Jon Bon Jovi with Harvey Weinstein, J. Lo and Bradley Cooper, Stacy Keibler, Real Housewives, and no time to watch the NFL playoffs. The nonstop scene inside the Four Seasons and across West Hollywood on a packed party weekend
Dorothea Hurley, Jon Bon Jovi and Harvey Weinstein at BAFTA's Awards Season Tea Party at the Four Seasons on Saturday. Bon Jovi is a Golden Globe nominee for a song from “Stand Up Guys,” the upcoming Al Pacino, Christopher Walken Alan Arkin movie.
The Beverly Hilton may play host to Sunday night’s Golden Globes and a rash of parties afterward, but the Four Seasons was the center of the film universe this weekend.
One guest said that "over 70 celebrities" were staying there, and to whatever degree a celebrity status is quantifiable or the headcount verifiable, the constant buzz of celebration permeated from Friday’s AFI Awards lunch to BAFTA’s Awards Season Tea Party 24 hours later.
Daniel Day-Lewis, Hugh Jackman, Ben Affleck, Jacki Weaver, Julian Fellowes, Ang Lee, Anne Hathaway, Jennifer Lawrence and Bradley Cooper were among the headliners at BAFTA, one of the superlative social gatherings of the year.
Sienna Miller and Danny Huston at BAFTA.
On the second floor, HBO was slinging Motorola phones in one of series of swag suites. Under a tent tucked away behind the valet, InStyle magazine had a pop-up beauty lounge that would have made Burke Williams jealous.
In the main bar, a "Real Housewife of Beverly Hills" (Brandi Glanville) was having non-alcoholic happy-hour drinks with a former cast member of “Celebrity Rehab.” A scattering of gossip reporters from weekly magazines, whose bosses dispatched them to sit, observe and report, pecked away on phones, chronicling the comings and goings of names like Jennifer Lawrence, Christina Hendricks, Michelle Dockery and Oscar nominees who flowed through the grounds.
Always in the thick of a scene, Jason Binn, an original purveyor of 1-percenter lifestyle with his glossy magazines, floated in to Culina late Saturday with Nicole Vechiarelli, the editor-in-chief of his new quarterly, DuJour.
But for the actual film community that wrote, shot, financed, greenlit or starred in the year’s big films, Saturday's BAFTA L.A. Awards Season Tea and the earlier Film Independent Brunch in West Hollywood were the hobnobbing headquarters.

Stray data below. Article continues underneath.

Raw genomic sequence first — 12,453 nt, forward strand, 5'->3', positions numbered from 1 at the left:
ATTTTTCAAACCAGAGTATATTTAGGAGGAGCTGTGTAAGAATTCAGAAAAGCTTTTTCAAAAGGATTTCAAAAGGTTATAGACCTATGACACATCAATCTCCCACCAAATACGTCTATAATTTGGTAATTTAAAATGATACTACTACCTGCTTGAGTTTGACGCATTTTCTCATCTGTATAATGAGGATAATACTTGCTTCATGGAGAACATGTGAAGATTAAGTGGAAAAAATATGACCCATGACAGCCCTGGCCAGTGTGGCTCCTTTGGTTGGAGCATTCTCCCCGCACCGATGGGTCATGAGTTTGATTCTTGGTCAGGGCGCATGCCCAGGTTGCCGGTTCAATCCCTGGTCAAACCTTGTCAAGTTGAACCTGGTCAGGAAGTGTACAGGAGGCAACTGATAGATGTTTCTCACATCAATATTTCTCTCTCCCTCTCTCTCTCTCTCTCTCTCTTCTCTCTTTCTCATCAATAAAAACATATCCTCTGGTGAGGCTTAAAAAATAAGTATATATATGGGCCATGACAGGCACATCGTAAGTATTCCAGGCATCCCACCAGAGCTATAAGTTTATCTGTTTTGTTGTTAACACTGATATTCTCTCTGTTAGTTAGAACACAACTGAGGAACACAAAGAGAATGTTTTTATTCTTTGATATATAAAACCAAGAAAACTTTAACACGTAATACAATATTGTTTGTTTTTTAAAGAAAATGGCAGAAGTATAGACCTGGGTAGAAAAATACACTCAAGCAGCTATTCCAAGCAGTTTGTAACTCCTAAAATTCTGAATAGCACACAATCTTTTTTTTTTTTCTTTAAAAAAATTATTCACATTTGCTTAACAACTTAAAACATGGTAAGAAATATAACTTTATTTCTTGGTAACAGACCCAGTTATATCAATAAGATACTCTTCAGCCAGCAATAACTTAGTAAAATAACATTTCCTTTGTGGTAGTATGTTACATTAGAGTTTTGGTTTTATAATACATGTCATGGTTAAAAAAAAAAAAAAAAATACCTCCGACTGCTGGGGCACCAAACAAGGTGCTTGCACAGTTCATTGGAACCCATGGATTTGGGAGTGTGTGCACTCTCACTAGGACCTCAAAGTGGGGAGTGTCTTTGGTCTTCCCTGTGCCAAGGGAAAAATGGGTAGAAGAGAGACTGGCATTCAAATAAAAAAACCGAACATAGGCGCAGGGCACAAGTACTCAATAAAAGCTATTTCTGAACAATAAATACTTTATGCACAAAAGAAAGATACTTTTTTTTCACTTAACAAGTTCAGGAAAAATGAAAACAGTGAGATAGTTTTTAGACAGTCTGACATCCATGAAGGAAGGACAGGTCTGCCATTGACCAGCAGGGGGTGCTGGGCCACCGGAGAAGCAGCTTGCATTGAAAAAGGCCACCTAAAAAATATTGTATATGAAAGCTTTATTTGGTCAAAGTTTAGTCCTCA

Left: “Downton Abbey’s” Lady Mary, Michelle Dockery, with Sally Field, who got into the spirit with a mug of tea at BAFTA.
“I spend most of my time in a dark room, so to be out with all these people is great,” “Argo” and “Zero Dark Thirty” editor William Goldenberg quipped. He's a double Academy Award nominee.
On editing with director Ben Affleck on "Argo," Goldenberg told TheWrap, “Ben sits next to me, not behind me.”
A French Invasion: “Zero Dark Thirty” Composer Alexander Desplat chats with “Rust and Bone’s” Marion Cotillard. Cotillard is a BAFTA nominee for Best Actress, but the U.S. Academy didn't give the actress, who won an Oscar in 2008 for "La Vie En Rose," a second nomination.
“Les Miserable” lead Eddie Redmayne and “Zero Dark Thirty” director Kathryn Bigelow.
For both Eddie Redmayne and Kathryn Bigelow, it was back-to-back afternoons in the Four Seasons Ballroom, following Friday’s winners-only AFI Awards Lunch. Audi partnered with both events, as well as Saturday night’s Art of Elysium black tie gala in a tunnel downtown, cornering the market on the elite lists of the weekend. It was good timing. The compact nature of the actual Golden Globes night experience makes it the one night of the year when you need a car service the least.